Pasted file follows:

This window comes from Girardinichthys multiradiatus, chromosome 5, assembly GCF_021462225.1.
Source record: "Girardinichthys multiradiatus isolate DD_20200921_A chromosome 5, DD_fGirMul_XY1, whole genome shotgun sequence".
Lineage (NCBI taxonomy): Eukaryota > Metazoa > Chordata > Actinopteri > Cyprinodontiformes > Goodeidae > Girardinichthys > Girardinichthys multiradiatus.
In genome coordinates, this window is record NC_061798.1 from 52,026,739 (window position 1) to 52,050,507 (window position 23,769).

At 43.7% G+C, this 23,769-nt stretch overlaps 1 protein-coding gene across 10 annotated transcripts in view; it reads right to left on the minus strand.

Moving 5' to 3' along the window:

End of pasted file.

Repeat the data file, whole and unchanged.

This window comes from Girardinichthys multiradiatus, chromosome 5, assembly GCF_021462225.1.
Source record: "Girardinichthys multiradiatus isolate DD_20200921_A chromosome 5, DD_fGirMul_XY1, whole genome shotgun sequence".
Lineage (NCBI taxonomy): Eukaryota > Metazoa > Chordata > Actinopteri > Cyprinodontiformes > Goodeidae > Girardinichthys > Girardinichthys multiradiatus.
In genome coordinates, this window is record NC_061798.1 from 52,026,739 (window position 1) to 52,050,507 (window position 23,769).

At 43.7% G+C, this 23,769-nt stretch overlaps 1 protein-coding gene across 10 annotated transcripts in view; it reads right to left on the minus strand.

Moving 5' to 3' along the window: